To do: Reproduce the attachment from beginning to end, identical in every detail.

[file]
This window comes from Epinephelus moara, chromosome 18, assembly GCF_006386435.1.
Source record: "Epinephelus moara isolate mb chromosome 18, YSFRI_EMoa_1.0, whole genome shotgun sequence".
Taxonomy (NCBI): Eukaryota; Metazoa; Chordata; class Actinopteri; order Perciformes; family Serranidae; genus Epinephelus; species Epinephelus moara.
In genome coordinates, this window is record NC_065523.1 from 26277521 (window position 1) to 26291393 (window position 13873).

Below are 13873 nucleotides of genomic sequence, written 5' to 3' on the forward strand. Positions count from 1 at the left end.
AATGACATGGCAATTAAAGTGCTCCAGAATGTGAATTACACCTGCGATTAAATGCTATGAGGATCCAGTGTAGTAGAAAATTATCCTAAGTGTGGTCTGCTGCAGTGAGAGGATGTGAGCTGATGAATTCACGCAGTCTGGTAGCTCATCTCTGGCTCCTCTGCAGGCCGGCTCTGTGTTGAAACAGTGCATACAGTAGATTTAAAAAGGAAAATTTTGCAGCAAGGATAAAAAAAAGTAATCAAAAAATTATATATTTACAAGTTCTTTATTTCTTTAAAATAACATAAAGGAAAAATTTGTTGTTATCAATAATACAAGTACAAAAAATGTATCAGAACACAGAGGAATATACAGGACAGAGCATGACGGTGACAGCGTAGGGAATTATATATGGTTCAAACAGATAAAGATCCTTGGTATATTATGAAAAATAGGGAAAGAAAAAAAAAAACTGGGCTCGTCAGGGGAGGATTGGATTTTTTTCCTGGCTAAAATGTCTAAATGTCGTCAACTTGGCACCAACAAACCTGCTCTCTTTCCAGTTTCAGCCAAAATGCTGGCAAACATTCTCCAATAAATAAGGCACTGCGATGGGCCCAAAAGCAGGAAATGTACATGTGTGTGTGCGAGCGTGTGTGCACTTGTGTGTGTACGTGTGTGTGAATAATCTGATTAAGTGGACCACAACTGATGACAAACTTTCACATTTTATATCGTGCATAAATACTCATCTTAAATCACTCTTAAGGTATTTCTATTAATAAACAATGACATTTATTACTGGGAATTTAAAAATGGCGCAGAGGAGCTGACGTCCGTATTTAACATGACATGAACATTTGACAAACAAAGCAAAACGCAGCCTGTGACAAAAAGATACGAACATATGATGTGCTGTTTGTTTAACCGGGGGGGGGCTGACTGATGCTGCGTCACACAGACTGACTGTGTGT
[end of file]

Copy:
This window comes from Epinephelus moara, chromosome 18, assembly GCF_006386435.1.
Source record: "Epinephelus moara isolate mb chromosome 18, YSFRI_EMoa_1.0, whole genome shotgun sequence".
Taxonomy (NCBI): Eukaryota; Metazoa; Chordata; class Actinopteri; order Perciformes; family Serranidae; genus Epinephelus; species Epinephelus moara.
In genome coordinates, this window is record NC_065523.1 from 26277521 (window position 1) to 26291393 (window position 13873).

Below are 13873 nucleotides of genomic sequence, written 5' to 3' on the forward strand. Positions count from 1 at the left end.
AATGACATGGCAATTAAAGTGCTCCAGAATGTGAATTACACCTGCGATTAAATGCTATGAGGATCCAGTGTAGTAGAAAATTATCCTAAGTGTGGTCTGCTGCAGTGAGAGGATGTGAGCTGATGAATTCACGCAGTCTGGTAGCTCATCTCTGGCTCCTCTGCAGGCCGGCTCTGTGTTGAAACAGTGCATACAGTAGATTTAAAAAGGAAAATTTTGCAGCAAGGATAAAAAAAAGTAATCAAAAAATTATATATTTACAAGTTCTTTATTTCTTTAAAATAACATAAAGGAAAAATTTGTTGTTATCAATAATACAAGTACAAAAAATGTATCAGAACACAGAGGAATATACAGGACAGAGCATGACGGTGACAGCGTAGGGAATTATATATGGTTCAAACAGATAAAGATCCTTGGTATATTATGAAAAATAGGGAAAGAAAAAAAAAAACTGGGCTCGTCAGGGGAGGATTGGATTTTTTTCCTGGCTAAAATGTCTAAATGTCGTCAACTTGGCACCAACAAACCTGCTCTCTTTCCAGTTTCAGCCAAAATGCTGGCAAACATTCTCCAATAAATAAGGCACTGCGATGGGCCCAAAAGCAGGAAATGTACATGTGTGTGTGCGAGCGTGTGTGCACTTGTGTGTGTACGTGTGTGTGAATAATCTGATTAAGTGGACCACAACTGATGACAAACTTTCACATTTTATATCGTGCATAAATACTCATCTTAAATCACTCTTAAGGTATTTCTATTAATAAACAATGACATTTATTACTGGGAATTTAAAAATGGCGCAGAGGAGCTGACGTCCGTATTTAACATGACATGAACATTTGACAAACAAAGCAAAACGCAGCCTGTGACAAAAAGATACGAACATATGATGTGCTGTTTGTTTAACCGGGGGGGGGCTGACTGATGCTGCGTCACACAGACTGACTGTGTGT